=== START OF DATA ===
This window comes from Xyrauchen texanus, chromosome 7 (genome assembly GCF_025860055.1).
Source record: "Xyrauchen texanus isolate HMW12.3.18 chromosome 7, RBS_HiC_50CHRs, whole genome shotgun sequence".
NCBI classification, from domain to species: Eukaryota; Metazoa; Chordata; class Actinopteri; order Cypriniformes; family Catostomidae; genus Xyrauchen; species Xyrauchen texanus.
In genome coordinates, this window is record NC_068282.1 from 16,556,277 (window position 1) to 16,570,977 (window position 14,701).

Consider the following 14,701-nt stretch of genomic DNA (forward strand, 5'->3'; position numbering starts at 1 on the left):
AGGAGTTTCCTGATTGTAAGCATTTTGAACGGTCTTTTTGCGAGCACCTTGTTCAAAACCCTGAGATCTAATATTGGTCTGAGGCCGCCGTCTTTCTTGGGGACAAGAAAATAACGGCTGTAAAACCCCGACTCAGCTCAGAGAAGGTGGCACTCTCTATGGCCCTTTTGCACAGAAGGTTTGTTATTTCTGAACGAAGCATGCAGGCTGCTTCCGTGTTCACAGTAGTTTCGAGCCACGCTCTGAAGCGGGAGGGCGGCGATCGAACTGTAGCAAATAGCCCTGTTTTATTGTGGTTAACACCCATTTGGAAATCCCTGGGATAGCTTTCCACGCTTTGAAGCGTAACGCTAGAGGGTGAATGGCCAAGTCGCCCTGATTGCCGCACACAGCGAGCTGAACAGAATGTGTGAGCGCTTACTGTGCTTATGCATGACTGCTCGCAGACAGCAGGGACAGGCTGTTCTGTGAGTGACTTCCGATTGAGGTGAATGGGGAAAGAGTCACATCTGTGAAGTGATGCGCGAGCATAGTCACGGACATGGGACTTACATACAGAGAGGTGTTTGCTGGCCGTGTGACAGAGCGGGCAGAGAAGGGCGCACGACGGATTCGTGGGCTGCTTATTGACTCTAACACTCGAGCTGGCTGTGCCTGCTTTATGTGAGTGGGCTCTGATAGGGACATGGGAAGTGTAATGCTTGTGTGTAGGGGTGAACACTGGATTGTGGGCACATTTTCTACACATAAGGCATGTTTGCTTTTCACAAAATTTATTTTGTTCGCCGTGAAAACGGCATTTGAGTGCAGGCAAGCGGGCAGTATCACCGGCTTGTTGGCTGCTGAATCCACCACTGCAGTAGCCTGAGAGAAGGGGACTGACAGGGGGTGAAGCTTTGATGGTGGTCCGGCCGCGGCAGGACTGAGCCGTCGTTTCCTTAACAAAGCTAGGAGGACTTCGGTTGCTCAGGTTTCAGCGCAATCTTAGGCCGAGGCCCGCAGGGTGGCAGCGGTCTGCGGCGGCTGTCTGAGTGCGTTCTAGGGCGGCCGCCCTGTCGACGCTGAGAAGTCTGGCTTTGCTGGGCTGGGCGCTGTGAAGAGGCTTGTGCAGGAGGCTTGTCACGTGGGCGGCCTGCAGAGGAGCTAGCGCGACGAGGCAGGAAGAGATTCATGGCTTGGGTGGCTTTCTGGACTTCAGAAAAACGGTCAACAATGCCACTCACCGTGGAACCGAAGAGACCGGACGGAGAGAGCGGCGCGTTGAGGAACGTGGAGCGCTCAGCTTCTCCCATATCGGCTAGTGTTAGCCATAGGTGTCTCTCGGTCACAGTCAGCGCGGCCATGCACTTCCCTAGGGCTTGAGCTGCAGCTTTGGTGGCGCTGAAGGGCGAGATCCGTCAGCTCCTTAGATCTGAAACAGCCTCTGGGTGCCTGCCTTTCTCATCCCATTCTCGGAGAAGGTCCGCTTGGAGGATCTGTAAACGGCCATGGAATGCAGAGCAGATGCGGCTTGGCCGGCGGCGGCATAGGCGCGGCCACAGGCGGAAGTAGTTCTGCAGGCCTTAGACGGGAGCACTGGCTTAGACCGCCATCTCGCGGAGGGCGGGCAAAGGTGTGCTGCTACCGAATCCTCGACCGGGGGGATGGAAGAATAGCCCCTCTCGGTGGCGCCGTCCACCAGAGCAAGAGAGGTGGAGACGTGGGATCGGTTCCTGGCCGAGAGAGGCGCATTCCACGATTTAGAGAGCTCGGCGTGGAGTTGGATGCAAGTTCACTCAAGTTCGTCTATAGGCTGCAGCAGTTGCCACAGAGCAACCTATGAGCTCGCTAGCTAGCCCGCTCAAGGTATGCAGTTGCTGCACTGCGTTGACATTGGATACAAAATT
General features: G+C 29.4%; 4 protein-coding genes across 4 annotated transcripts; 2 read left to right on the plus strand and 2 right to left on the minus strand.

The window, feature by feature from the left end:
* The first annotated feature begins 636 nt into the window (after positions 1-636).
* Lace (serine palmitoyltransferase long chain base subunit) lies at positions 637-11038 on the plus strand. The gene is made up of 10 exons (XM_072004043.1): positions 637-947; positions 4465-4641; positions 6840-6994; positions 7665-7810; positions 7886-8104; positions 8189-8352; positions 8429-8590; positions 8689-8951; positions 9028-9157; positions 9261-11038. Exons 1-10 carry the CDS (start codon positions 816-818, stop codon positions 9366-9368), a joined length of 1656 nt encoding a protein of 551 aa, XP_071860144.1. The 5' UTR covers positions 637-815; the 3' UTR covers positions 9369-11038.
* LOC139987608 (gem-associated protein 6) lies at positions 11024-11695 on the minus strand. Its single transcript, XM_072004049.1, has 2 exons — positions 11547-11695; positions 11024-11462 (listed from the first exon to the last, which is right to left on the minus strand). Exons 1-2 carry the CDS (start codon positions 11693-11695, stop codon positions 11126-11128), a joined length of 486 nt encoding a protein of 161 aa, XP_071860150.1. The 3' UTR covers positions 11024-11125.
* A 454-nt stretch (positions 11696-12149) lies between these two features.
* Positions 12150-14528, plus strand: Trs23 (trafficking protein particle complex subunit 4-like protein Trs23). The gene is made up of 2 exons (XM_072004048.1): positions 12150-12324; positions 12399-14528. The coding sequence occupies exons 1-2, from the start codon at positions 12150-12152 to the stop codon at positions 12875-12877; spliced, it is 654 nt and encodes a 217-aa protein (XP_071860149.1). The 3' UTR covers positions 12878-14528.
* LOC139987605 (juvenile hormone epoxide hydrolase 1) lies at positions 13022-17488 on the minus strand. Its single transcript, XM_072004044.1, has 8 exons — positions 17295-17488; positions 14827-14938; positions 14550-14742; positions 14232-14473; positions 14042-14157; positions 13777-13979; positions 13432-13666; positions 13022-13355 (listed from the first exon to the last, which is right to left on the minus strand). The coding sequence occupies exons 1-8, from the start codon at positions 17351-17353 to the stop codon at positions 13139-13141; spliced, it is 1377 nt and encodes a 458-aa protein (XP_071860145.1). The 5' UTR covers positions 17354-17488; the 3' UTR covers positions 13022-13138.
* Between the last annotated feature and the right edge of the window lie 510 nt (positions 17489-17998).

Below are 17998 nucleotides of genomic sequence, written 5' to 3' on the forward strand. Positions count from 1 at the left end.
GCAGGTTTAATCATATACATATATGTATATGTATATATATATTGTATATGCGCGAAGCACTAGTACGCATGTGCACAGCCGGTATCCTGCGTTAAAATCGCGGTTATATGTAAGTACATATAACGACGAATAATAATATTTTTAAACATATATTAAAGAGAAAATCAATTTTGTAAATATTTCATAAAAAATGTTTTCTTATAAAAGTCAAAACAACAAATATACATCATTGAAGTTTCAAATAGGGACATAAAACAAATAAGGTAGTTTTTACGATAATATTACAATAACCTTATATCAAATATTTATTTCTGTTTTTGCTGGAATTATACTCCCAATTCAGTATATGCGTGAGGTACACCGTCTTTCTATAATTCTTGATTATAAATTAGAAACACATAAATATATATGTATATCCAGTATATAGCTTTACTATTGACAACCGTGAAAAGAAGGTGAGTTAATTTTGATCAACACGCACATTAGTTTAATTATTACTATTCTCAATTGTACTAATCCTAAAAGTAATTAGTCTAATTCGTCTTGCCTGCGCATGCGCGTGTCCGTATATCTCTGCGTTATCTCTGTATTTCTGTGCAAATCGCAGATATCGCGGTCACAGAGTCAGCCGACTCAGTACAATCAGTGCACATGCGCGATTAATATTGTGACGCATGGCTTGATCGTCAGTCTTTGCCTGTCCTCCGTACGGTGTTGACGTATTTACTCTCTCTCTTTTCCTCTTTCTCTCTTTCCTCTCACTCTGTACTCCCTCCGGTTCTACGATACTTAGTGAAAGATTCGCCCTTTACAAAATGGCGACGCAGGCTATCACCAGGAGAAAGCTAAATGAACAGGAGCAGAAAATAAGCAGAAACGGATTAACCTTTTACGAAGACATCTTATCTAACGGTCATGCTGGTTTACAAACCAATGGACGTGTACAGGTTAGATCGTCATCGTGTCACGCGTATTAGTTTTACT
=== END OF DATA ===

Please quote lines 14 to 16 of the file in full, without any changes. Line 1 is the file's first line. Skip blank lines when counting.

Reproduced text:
* LOC139987605 (juvenile hormone epoxide hydrolase 1) lies at positions 13022-17488 on the minus strand. Its single transcript, XM_072004044.1, has 8 exons — positions 17295-17488; positions 14827-14938; positions 14550-14742; positions 14232-14473; positions 14042-14157; positions 13777-13979; positions 13432-13666; positions 13022-13355 (listed from the first exon to the last, which is right to left on the minus strand). The coding sequence occupies exons 1-8, from the start codon at positions 17351-17353 to the stop codon at positions 13139-13141; spliced, it is 1377 nt and encodes a 458-aa protein (XP_071860145.1). The 5' UTR covers positions 17354-17488; the 3' UTR covers positions 13022-13138.
* Between the last annotated feature and the right edge of the window lie 510 nt (positions 17489-17998).

Below are 17998 nucleotides of genomic sequence, written 5' to 3' on the forward strand. Positions count from 1 at the left end.